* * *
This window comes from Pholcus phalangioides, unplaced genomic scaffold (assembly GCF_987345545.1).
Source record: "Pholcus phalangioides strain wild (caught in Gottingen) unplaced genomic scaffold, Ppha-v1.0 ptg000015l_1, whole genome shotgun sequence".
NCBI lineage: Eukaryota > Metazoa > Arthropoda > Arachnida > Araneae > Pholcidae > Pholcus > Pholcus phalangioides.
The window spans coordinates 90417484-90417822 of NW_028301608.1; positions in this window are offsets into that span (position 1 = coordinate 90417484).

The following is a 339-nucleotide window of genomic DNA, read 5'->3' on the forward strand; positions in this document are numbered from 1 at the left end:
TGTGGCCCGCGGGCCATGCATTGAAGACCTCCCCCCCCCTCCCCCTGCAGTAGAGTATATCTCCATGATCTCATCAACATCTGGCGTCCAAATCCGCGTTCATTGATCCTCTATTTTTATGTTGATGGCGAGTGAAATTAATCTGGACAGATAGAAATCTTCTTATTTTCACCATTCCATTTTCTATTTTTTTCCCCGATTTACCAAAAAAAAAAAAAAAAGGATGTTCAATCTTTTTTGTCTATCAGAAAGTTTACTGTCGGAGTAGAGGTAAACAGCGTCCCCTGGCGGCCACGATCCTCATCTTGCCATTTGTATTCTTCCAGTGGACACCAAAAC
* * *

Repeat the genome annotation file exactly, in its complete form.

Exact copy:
This window comes from Pholcus phalangioides, unplaced genomic scaffold (assembly GCF_987345545.1).
Source record: "Pholcus phalangioides strain wild (caught in Gottingen) unplaced genomic scaffold, Ppha-v1.0 ptg000015l_1, whole genome shotgun sequence".
NCBI lineage: Eukaryota > Metazoa > Arthropoda > Arachnida > Araneae > Pholcidae > Pholcus > Pholcus phalangioides.
The window spans coordinates 90417484-90417822 of NW_028301608.1; positions in this window are offsets into that span (position 1 = coordinate 90417484).

The following is a 339-nucleotide window of genomic DNA, read 5'->3' on the forward strand; positions in this document are numbered from 1 at the left end:
TGTGGCCCGCGGGCCATGCATTGAAGACCTCCCCCCCCCTCCCCCTGCAGTAGAGTATATCTCCATGATCTCATCAACATCTGGCGTCCAAATCCGCGTTCATTGATCCTCTATTTTTATGTTGATGGCGAGTGAAATTAATCTGGACAGATAGAAATCTTCTTATTTTCACCATTCCATTTTCTATTTTTTTCCCCGATTTACCAAAAAAAAAAAAAAAAGGATGTTCAATCTTTTTTGTCTATCAGAAAGTTTACTGTCGGAGTAGAGGTAAACAGCGTCCCCTGGCGGCCACGATCCTCATCTTGCCATTTGTATTCTTCCAGTGGACACCAAAAC